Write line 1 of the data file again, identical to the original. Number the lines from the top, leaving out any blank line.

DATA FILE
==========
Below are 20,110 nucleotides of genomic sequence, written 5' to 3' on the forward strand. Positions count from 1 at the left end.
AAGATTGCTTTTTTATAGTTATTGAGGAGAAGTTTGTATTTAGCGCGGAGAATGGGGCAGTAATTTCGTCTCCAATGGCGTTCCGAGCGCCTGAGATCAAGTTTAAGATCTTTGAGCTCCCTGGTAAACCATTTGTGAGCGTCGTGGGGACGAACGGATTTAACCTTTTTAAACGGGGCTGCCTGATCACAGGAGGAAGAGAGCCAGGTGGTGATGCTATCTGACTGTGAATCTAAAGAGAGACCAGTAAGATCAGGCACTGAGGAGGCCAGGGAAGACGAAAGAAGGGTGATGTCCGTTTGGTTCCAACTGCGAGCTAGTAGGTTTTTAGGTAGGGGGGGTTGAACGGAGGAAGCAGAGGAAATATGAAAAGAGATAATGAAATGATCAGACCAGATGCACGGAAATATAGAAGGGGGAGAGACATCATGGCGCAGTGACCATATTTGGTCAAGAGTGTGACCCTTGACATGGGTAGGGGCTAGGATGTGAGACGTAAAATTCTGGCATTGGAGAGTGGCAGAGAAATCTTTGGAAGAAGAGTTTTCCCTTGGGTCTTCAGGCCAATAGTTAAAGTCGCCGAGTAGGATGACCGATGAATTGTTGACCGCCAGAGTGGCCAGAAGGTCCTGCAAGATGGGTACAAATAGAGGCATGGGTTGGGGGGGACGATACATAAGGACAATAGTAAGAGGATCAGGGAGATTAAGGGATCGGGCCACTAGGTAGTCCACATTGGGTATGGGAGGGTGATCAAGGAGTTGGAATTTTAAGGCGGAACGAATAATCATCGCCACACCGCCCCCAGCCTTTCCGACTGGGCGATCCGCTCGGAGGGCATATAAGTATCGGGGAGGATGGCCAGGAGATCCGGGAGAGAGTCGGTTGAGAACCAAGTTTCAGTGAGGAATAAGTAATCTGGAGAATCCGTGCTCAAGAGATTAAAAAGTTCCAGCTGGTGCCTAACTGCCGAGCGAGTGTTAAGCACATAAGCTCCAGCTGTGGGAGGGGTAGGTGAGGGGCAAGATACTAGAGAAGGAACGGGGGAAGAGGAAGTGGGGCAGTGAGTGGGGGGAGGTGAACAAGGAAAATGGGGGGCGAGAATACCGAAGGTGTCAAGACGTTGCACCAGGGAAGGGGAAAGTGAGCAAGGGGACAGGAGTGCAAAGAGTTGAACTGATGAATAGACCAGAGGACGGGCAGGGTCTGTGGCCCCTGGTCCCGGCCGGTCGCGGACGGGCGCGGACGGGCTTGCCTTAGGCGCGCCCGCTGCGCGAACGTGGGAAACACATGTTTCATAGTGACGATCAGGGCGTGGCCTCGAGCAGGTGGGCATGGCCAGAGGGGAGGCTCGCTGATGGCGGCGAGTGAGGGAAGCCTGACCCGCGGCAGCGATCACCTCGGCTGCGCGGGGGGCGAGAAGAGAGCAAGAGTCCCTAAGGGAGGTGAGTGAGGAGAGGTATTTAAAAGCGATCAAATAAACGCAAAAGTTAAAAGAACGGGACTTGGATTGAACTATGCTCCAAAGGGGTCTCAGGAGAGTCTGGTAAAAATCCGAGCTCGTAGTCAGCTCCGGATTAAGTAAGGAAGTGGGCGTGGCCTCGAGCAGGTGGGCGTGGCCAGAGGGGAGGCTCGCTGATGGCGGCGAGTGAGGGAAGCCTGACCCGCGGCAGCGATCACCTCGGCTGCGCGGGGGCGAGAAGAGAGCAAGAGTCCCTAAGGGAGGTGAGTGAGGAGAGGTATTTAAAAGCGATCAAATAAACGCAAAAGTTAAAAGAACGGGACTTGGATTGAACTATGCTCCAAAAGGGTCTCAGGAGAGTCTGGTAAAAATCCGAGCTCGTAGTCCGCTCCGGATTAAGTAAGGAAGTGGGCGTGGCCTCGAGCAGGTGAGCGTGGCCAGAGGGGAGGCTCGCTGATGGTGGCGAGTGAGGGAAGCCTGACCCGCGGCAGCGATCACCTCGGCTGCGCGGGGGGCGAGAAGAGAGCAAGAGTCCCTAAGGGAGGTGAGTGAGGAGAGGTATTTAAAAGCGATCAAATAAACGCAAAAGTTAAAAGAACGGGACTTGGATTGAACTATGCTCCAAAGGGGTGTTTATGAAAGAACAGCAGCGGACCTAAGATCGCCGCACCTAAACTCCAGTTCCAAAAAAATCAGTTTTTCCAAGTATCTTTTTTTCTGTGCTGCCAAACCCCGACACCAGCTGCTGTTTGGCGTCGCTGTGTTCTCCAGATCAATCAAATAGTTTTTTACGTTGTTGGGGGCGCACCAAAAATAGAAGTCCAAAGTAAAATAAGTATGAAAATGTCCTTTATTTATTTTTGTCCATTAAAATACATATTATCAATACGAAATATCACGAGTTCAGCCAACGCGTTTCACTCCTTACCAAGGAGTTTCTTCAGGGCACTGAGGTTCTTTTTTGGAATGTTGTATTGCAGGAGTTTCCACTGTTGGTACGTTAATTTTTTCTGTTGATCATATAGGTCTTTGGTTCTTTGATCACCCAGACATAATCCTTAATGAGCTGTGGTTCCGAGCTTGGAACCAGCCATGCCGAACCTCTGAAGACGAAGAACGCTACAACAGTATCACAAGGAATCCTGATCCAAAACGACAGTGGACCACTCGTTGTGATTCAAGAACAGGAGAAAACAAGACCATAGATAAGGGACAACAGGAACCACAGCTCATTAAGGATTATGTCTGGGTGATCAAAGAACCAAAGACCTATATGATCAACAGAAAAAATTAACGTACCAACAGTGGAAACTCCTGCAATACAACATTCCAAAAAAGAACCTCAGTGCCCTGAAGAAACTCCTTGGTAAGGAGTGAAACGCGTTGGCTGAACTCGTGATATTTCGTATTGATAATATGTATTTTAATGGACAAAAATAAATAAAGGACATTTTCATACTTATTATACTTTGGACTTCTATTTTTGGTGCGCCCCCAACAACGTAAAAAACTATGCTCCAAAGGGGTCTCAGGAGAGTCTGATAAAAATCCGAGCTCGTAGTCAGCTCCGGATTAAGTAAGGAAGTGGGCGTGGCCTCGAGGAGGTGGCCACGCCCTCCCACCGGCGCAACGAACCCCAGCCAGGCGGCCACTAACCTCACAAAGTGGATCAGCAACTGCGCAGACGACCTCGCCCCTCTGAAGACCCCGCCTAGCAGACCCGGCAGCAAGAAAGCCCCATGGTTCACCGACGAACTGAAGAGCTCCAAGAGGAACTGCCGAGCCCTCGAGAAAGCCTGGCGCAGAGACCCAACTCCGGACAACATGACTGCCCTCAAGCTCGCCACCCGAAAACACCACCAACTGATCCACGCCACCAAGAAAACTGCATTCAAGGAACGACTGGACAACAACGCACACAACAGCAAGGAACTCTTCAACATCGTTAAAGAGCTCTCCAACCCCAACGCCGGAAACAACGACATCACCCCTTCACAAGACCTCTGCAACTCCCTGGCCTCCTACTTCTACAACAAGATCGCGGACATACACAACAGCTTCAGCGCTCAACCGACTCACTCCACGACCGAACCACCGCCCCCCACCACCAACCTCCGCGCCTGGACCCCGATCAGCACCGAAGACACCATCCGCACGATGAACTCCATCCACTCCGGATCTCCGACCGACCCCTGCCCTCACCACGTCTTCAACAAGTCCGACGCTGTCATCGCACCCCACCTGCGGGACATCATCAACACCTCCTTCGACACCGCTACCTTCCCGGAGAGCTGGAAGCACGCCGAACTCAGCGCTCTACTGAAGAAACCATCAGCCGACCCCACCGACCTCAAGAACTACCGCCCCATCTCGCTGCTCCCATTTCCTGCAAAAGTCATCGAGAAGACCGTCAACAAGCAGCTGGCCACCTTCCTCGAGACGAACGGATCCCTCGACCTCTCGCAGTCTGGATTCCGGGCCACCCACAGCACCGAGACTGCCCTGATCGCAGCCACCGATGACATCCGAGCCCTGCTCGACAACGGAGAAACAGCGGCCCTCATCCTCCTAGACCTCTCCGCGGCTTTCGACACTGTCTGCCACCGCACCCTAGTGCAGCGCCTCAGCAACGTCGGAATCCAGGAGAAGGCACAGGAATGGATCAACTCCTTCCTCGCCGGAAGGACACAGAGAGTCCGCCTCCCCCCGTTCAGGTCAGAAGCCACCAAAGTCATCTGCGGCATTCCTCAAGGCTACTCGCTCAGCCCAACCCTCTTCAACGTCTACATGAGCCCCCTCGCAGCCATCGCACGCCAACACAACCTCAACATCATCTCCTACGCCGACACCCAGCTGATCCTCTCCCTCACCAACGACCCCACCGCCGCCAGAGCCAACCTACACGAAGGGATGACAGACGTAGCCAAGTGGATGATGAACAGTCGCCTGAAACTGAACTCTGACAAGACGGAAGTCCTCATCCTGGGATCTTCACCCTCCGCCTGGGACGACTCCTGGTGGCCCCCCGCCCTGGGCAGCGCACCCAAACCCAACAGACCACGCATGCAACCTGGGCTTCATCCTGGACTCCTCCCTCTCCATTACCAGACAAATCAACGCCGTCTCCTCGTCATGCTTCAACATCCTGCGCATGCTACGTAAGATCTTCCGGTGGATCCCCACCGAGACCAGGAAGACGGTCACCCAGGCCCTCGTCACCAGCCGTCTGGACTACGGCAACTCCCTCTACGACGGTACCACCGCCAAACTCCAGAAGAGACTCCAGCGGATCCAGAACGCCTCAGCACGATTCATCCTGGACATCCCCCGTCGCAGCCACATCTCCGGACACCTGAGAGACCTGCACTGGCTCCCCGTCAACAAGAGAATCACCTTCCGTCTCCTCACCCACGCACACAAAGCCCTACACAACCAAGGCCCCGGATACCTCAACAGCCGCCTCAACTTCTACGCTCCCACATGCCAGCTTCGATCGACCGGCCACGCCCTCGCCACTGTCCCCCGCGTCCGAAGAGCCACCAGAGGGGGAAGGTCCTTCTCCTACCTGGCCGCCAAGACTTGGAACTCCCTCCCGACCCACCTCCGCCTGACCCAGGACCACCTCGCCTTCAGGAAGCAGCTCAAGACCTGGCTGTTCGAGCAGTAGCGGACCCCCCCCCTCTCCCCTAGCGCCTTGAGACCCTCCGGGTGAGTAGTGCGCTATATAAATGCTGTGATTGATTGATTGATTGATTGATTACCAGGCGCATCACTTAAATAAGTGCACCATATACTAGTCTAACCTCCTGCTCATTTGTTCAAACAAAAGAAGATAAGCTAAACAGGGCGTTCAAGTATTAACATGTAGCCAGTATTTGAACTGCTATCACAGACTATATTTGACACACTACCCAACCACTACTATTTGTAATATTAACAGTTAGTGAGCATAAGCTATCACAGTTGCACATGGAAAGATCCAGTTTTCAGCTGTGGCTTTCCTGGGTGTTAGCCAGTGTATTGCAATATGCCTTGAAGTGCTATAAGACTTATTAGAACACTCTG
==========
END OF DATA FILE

Below are 20,110 nucleotides of genomic sequence, written 5' to 3' on the forward strand. Positions count from 1 at the left end.